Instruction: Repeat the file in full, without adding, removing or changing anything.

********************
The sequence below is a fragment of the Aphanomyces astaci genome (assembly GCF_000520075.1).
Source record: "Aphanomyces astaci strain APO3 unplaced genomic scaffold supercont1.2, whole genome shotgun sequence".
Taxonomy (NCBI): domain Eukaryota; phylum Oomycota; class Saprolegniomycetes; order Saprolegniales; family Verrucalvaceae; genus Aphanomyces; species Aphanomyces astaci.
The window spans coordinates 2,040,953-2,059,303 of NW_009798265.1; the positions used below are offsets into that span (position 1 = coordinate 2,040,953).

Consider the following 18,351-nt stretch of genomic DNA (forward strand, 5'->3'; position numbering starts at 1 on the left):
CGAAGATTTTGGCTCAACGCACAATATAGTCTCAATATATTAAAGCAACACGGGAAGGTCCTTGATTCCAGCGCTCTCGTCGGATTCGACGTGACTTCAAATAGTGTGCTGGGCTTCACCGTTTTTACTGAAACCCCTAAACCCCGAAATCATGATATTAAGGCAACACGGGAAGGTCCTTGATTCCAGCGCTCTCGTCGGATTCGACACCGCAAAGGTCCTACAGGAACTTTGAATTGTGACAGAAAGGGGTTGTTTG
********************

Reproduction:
The sequence below is a fragment of the Aphanomyces astaci genome (assembly GCF_000520075.1).
Source record: "Aphanomyces astaci strain APO3 unplaced genomic scaffold supercont1.2, whole genome shotgun sequence".
Taxonomy (NCBI): domain Eukaryota; phylum Oomycota; class Saprolegniomycetes; order Saprolegniales; family Verrucalvaceae; genus Aphanomyces; species Aphanomyces astaci.
The window spans coordinates 2,040,953-2,059,303 of NW_009798265.1; the positions used below are offsets into that span (position 1 = coordinate 2,040,953).

Consider the following 18,351-nt stretch of genomic DNA (forward strand, 5'->3'; position numbering starts at 1 on the left):
CGAAGATTTTGGCTCAACGCACAATATAGTCTCAATATATTAAAGCAACACGGGAAGGTCCTTGATTCCAGCGCTCTCGTCGGATTCGACGTGACTTCAAATAGTGTGCTGGGCTTCACCGTTTTTACTGAAACCCCTAAACCCCGAAATCATGATATTAAGGCAACACGGGAAGGTCCTTGATTCCAGCGCTCTCGTCGGATTCGACACCGCAAAGGTCCTACAGGAACTTTGAATTGTGACAGAAAGGGGTTGTTTG